Maintaining the best credit performance on personal loans is rather like the hare and the tortoise – more haste, less speed. That may sound odd coming from a company that has won awards and government support for innovation, but careful credit assessment of those wishing to borrow from our savers is the foundation of the Zopa business and is at the heart of every decision we make. That credit assessment relies on gathering and monitoring large amounts of loan information over time, so we’ve waited several months since we launched the Zopa Safeguard Fund to update you on its performance.
The Zopa Safeguard Fund was created in April 2013 to compensate savers if a borrower is unable to repay their loan and has covered 100% of cases since launch.
We are pleased to report that the credit performance of Zopa loans continues to be very strong. By this we mean that the number of borrowers who are unable to repay loans is very small and, most importantly, lower than the expectations set by our Credit Risk Director. As an example, the default rate of loans booked in the last 12 months is 0.03% (vs an expectation of 0.25%) - that represents a total of £60k in defaults as a proportion of £175 million of loans. We believe we have the lowest default rate of any peer-to-peer lender or high street bank in the UK but that does not mean we are complacent about our strong credit performance and the loans team continually strives to enhance our risk assessment methodologies. The credit performance of the Zopa loan book is reviewed monthly and we revise expectations wherever necessary. If you are interested to learn more we publish a monthly report of our credit performance for you to download.
Whilst we have your attention, we’d like to take the opportunity to update you on a couple of changes to how Safeguard operates.
- We are going to reduce the amount that we pay into the Safeguard Fund for new loans, in the light of Zopa’s strong credit performance. When we launched the Safeguard Fund in April 2013 we had over 8 years’ experience managing a loan book that had seen over £300m in new loans go through it with extremely low default rates. We used this knowledge to inform how we would keep writing more loans – and offer more loans to more people – whilst running a stable and robust fund. In short, we make contributions to the Safeguard Fund so there are sufficient funds to cover expected losses, plus some extra. In the first instance we made a decision to err very much on the side of caution and have it over-funded against those expectations with a large “buffer”; this meant making a higher contribution into the fund from new loans written than we would have done otherwise.
The continued excellent performance of the loan book – including £139m loans written since the launch of Safeguard – gives us confidence that the current buffer is too large. Ongoing, we aim to maintain the fund with 110% coverage at all times. This is a safe and sensible amount reflecting Zopa’s credit-worthy, low-risk borrowers and protecting but not penalising our savers. Having too large a buffer means that customers are ultimately losing out, either in higher loan prices or in lower returns. In making an alteration to Safeguard contributions from new loans we maximise the benefit of any money that was allocated to the Safeguard fund and has not been required. In the event of something unforeseen like a major economic downturn this policy would still allow us to adjust how we price loans and make contributions to the Safeguard fund to maintain the extra 10% in the fund.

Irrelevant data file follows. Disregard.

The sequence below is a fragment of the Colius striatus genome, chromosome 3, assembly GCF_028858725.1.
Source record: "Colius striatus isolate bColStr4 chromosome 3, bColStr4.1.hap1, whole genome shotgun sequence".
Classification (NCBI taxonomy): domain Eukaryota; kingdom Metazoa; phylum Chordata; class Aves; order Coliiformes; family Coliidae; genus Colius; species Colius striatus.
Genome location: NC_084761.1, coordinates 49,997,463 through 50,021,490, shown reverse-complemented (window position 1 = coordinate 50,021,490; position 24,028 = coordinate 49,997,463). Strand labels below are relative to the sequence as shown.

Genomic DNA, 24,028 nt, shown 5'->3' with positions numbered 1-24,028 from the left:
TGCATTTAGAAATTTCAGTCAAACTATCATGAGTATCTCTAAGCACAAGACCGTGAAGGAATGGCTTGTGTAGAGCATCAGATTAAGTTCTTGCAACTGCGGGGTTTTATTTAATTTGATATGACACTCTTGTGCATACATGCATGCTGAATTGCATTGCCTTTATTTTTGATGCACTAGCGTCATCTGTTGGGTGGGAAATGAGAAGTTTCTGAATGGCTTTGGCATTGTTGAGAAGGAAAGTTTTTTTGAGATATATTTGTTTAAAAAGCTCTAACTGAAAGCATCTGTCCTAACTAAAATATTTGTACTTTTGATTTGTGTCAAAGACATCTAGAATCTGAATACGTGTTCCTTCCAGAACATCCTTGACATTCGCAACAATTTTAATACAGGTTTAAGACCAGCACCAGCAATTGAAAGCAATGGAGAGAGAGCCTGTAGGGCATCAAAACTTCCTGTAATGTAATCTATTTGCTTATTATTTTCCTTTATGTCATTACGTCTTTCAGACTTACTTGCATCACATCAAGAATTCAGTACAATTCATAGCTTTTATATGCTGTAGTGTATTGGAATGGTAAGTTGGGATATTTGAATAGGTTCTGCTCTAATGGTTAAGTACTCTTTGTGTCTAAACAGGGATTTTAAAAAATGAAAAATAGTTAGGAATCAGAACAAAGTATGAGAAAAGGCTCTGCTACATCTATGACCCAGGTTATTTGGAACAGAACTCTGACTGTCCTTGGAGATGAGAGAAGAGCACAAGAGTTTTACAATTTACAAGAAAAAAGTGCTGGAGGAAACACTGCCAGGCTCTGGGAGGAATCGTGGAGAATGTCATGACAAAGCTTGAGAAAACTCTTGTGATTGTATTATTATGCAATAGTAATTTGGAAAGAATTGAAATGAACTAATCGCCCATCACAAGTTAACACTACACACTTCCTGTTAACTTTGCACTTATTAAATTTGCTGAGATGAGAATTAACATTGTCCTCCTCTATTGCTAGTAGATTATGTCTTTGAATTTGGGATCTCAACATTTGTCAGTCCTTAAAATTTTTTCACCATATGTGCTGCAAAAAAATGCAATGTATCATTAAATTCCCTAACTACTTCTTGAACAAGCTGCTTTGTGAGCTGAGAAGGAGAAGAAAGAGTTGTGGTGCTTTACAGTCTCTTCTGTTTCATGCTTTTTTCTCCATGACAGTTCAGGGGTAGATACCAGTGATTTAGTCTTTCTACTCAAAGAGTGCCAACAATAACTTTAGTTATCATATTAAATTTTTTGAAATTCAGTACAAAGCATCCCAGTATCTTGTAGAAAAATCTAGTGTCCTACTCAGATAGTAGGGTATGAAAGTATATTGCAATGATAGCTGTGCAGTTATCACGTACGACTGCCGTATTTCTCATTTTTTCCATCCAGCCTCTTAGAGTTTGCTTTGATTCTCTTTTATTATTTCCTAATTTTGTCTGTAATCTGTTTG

This means that at the moment there is a surplus in the Safeguard fund, and we expect to reduce this surplus in the coming months to bring it in line with our 110% coverage target. While the main drivers of returns to savers are the loan APRs offered to borrowers by banks, a slight reduction in contributions to the Safeguard Fund will benefit returns to savers.
- We are also going to make it simpler to understand when to expect the Safeguard Fund to pay out. It will pay out to savers whenever a loan is behind by the value of four months’ repayments. As before, the saver will receive capital, plus missing interest from the period of payment arrears, from the Safeguard Fund. The Consumer Credit Act stipulates this measure of non-payment before a debtor can be considered to be in default. Previously if a saver was lending to a borrower who moved on to a payment arrangement (where the borrower is paying less than the monthly repayment amount each month) this could continue for some time before Safeguard paid out. We will now pay out as soon as there are four months’ worth of repayments overdue, regardless of whether the debtor is making partial repayments. Borrowers will not be treated any differently however and we will maintain our high standards of fairness when assisting borrowers who are in difficulty. So in effect we are shielding the saver’s experience from the ‘arrears/default’ process.
Of course, should a borrower be declared insolvent, or pass away without four months’ worth of repayments overdue the Safeguard Fund will pay savers back immediately.
As we enter one of the busiest months for lending we wanted to thank our savers and borrowers for supporting us in 2013 and we look forward to providing you with great rates in 2014.
You can read more information in our Safeguard help section